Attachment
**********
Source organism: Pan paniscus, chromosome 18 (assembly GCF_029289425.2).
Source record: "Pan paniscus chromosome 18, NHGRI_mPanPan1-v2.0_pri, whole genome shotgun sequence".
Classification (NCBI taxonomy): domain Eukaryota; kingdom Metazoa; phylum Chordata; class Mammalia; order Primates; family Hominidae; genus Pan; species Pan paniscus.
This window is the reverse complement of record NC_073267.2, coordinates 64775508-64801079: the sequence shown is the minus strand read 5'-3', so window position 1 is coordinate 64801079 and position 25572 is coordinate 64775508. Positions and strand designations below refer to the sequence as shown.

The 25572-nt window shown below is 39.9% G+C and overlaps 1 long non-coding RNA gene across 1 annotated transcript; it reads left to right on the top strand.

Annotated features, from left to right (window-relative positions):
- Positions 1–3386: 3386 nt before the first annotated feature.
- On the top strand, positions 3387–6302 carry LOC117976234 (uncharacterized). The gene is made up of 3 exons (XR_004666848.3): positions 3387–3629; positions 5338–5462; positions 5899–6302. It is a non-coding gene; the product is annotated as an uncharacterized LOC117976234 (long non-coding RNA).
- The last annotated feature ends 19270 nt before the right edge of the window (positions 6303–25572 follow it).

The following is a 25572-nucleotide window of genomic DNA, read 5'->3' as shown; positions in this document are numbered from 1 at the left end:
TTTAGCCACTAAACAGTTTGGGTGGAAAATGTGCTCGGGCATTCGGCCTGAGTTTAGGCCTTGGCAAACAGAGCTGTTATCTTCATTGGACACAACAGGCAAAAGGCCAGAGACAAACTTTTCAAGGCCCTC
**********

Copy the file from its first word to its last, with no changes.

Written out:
Source organism: Pan paniscus, chromosome 18 (assembly GCF_029289425.2).
Source record: "Pan paniscus chromosome 18, NHGRI_mPanPan1-v2.0_pri, whole genome shotgun sequence".
Classification (NCBI taxonomy): domain Eukaryota; kingdom Metazoa; phylum Chordata; class Mammalia; order Primates; family Hominidae; genus Pan; species Pan paniscus.
This window is the reverse complement of record NC_073267.2, coordinates 64775508-64801079: the sequence shown is the minus strand read 5'-3', so window position 1 is coordinate 64801079 and position 25572 is coordinate 64775508. Positions and strand designations below refer to the sequence as shown.

The 25572-nt window shown below is 39.9% G+C and overlaps 1 long non-coding RNA gene across 1 annotated transcript; it reads left to right on the top strand.

Annotated features, from left to right (window-relative positions):
- Positions 1–3386: 3386 nt before the first annotated feature.
- On the top strand, positions 3387–6302 carry LOC117976234 (uncharacterized). The gene is made up of 3 exons (XR_004666848.3): positions 3387–3629; positions 5338–5462; positions 5899–6302. It is a non-coding gene; the product is annotated as an uncharacterized LOC117976234 (long non-coding RNA).
- The last annotated feature ends 19270 nt before the right edge of the window (positions 6303–25572 follow it).

The following is a 25572-nucleotide window of genomic DNA, read 5'->3' as shown; positions in this document are numbered from 1 at the left end:
TTTAGCCACTAAACAGTTTGGGTGGAAAATGTGCTCGGGCATTCGGCCTGAGTTTAGGCCTTGGCAAACAGAGCTGTTATCTTCATTGGACACAACAGGCAAAAGGCCAGAGACAAACTTTTCAAGGCCCTC